Now you’re done with the client side of the install. cwRsync is now ready to accept backups from the server. All you have to do now is install sync2nas on the server.

Transfer the sync2nas installer that you downloaded to the server and run the installer. It will install sync2nas in C:\sync2nas. Head into C:\sync2nas and right click sync2nas.exe and select pin to start menu. This makes it easy to open snyc2nas.
Click Start > syn2nas.exe to start to program. You’ll get what look like Windows Explorer with the left pane showing you drives and folders. Below that you’ll see the server connection boxes. In the Appliance or Virtual IP box add the IP of your home computer. Make sure you open port 873 on your firewall and/or router so sync2nas can access your home box. If the input boxes are greyed out go to the menu on top and in Advanced menu click enable username field. After you add the IP fill out the other boxes. The share name is the [ConnectionName] in your ryncd.conf. Add that name without the []. Remote folder is the folder you want the data stored in. You already have your backup folder set in rsyncd.conf. If you leave this blank it will create a directory in your backup dir the same name as the dir you are backing up. For instance if you are backing up a mysql database called mydb it will create mydb in C:\backups\remote. While this is ok I like to organize things. I set Remote Folder to data for database backups and sites for files backups. Now that you have that set you’ll add your username and password. They are the ones in your ryncd.secrets file.

Now you’ll want to choose which database to backup. In the left pane navigate to your mysql data directory. If you want to back up the whole data dir then just click the >> button between the 2 panes and it will add it to the list. If you want to add just a couple databases then click + and wait for the dir to open. Then just click and add the databses you want to backup.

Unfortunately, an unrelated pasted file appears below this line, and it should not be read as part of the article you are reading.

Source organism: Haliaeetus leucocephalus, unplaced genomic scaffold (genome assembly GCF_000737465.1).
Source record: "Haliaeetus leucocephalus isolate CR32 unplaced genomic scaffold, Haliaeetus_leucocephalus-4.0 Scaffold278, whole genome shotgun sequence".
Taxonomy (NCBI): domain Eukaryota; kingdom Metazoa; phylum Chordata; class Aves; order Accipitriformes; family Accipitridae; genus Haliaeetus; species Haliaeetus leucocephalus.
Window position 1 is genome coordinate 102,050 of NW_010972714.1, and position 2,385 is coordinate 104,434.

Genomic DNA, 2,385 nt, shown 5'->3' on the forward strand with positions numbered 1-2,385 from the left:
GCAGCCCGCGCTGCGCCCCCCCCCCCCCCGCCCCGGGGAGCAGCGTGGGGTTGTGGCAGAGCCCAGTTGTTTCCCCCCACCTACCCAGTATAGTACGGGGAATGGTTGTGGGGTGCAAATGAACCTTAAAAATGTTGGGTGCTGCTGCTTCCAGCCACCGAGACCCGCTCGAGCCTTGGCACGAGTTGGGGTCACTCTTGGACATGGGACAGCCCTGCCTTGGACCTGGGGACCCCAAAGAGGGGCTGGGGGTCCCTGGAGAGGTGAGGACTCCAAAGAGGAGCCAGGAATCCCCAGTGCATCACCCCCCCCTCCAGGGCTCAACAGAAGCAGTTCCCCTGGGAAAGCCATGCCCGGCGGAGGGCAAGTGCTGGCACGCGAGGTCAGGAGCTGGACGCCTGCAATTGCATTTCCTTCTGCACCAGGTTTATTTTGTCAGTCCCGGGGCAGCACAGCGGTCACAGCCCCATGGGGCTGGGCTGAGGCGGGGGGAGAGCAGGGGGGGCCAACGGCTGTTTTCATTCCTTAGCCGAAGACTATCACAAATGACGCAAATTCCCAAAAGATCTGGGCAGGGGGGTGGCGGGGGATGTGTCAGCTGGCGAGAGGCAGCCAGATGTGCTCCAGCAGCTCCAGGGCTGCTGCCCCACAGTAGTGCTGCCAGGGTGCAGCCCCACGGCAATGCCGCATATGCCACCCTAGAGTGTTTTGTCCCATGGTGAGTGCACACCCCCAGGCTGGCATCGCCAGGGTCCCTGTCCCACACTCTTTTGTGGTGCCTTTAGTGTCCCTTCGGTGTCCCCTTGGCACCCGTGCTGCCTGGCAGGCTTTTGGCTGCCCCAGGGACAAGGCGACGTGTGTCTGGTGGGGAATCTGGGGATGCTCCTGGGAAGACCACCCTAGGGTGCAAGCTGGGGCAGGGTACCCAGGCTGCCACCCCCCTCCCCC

The last step is to create a scheduled task to run the backup. You do that in the Source Replication Task Schedule. This pretty much self explanatory. One you have the scheduled task created add you administartor account username and password and click apply. A little message at the bottom will tell you the task was created. Now would be a good time to do the initial backup. The first one takes a bit of time since it has to transfer all the data. Subsequent backups don’t take as long. To backup right away go to File meu > Replicate Once Immediately. It will take a few minutes for the task to start as it gathers file information. Once it starts a command box will popup and the transfer will begin. When it completes, could take an hour or 2 depending on the size of the files being transfered, the box will close.

Once you input the server IP, username and such you might want to ping your home box to make sure it accepts connections. To do that hit the Ping button. At the bottom if it says server is alive and acceptin connections then you are ready to go. If it errors then check that you have port 873 open to your home box and that the RsyncServer is running.

Now that you have cwRsync setup on your home network you can also backup you Linux servers to it using rsync which is built in to Linux. Instructions to do that are beyond the scope of this article, but a quick Google search should lead you to a tutorial on how to set up rsync on your Linux server.

That’s all. Now you’ll never have to worry about losing any data.